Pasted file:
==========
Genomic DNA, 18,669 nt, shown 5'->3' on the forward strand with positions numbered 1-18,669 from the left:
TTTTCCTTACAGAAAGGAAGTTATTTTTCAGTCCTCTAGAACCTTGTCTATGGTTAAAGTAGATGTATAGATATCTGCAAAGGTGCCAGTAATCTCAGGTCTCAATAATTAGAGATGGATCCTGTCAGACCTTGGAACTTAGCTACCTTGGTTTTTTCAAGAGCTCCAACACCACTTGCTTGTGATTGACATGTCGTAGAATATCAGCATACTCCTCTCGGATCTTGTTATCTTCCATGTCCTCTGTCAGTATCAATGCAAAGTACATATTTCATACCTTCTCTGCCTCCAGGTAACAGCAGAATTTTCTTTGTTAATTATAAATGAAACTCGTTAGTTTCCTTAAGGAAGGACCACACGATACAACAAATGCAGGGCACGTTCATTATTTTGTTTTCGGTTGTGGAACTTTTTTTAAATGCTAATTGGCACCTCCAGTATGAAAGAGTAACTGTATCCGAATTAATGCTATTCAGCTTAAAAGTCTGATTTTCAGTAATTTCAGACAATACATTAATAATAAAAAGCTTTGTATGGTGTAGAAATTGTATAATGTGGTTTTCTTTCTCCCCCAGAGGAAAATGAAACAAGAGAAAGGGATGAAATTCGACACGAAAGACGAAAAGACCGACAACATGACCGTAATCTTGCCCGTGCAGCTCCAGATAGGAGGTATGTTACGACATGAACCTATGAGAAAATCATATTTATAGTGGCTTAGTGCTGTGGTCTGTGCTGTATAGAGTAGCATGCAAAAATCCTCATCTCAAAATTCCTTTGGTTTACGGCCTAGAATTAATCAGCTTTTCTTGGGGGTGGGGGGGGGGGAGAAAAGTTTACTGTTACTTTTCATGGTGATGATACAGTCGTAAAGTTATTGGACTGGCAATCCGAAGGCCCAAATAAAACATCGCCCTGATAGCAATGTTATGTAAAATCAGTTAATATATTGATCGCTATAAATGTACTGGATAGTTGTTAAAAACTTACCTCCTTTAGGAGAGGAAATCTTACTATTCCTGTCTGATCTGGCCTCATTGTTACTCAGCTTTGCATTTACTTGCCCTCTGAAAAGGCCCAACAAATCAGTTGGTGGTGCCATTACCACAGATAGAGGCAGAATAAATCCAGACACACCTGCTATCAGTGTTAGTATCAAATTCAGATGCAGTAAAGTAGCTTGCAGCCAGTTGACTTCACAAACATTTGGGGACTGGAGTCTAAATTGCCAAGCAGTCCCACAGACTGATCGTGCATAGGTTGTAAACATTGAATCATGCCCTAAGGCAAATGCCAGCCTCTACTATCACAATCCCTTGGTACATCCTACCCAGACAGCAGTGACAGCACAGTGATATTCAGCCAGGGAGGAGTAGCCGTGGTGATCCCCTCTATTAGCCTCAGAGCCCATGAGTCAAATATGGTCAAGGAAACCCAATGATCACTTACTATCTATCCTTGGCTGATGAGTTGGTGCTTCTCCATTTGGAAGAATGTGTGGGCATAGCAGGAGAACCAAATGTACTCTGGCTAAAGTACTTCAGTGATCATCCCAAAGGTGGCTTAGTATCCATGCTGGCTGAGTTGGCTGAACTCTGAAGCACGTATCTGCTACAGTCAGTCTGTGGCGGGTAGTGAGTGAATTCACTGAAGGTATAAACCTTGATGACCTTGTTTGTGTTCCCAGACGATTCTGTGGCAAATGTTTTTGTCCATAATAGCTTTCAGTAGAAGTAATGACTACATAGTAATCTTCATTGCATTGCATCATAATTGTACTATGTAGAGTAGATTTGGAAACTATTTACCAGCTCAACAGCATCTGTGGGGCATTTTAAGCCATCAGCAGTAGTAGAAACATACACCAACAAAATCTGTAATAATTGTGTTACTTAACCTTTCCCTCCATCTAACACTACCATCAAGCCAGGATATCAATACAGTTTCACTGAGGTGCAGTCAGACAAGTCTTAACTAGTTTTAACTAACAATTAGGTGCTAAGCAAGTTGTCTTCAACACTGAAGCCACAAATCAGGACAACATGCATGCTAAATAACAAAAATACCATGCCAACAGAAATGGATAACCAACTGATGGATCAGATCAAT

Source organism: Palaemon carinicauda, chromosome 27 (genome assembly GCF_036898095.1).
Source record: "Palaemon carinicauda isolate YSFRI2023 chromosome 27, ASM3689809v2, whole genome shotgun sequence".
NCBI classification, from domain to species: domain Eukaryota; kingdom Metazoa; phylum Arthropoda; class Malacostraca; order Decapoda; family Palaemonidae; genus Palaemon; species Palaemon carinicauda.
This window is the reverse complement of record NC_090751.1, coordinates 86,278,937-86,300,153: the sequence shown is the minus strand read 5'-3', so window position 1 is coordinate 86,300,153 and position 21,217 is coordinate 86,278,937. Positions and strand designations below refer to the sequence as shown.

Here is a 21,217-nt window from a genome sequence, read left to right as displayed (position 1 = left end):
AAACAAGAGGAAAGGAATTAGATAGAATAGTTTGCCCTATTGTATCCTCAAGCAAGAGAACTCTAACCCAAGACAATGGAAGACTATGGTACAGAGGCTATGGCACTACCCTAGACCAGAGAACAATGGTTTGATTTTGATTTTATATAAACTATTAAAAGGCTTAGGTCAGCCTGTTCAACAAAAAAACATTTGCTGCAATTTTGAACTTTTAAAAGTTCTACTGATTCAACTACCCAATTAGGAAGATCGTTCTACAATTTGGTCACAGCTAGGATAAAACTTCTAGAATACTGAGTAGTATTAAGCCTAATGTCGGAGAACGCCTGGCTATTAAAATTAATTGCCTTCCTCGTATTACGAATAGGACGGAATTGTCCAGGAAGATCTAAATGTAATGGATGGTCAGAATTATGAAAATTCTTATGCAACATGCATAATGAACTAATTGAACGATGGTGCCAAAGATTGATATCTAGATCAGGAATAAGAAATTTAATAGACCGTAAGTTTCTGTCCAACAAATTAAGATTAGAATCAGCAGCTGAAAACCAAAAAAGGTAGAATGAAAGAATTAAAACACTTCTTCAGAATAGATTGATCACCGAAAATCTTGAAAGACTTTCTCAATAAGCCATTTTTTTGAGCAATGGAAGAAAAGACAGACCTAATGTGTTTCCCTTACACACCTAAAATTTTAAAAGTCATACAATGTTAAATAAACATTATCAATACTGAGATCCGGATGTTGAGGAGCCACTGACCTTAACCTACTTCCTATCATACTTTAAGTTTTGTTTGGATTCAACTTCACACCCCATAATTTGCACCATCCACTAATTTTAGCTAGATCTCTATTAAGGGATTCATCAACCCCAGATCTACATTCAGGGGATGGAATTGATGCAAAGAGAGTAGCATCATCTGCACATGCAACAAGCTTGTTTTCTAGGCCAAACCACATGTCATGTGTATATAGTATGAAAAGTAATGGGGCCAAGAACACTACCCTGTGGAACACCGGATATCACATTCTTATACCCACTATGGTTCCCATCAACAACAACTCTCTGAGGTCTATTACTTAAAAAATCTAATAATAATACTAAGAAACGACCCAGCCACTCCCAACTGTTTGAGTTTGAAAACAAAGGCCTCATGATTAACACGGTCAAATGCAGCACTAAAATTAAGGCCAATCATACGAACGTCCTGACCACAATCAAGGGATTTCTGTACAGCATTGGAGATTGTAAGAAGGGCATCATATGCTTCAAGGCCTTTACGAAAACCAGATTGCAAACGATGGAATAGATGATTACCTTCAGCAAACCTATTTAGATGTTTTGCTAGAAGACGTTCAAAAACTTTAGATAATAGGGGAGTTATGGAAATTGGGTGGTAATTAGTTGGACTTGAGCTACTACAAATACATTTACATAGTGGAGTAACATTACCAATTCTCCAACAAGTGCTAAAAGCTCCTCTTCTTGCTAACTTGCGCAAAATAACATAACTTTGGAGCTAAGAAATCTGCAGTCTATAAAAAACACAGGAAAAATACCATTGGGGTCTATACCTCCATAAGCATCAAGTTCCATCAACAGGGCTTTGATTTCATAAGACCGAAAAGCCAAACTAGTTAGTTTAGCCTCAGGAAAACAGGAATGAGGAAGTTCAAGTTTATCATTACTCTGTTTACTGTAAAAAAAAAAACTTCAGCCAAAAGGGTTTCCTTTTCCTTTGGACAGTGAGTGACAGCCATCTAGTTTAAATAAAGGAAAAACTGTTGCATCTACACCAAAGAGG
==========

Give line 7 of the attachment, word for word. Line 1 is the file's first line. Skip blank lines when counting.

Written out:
Here is a 21,217-nt window from a genome sequence, read left to right as displayed (position 1 = left end):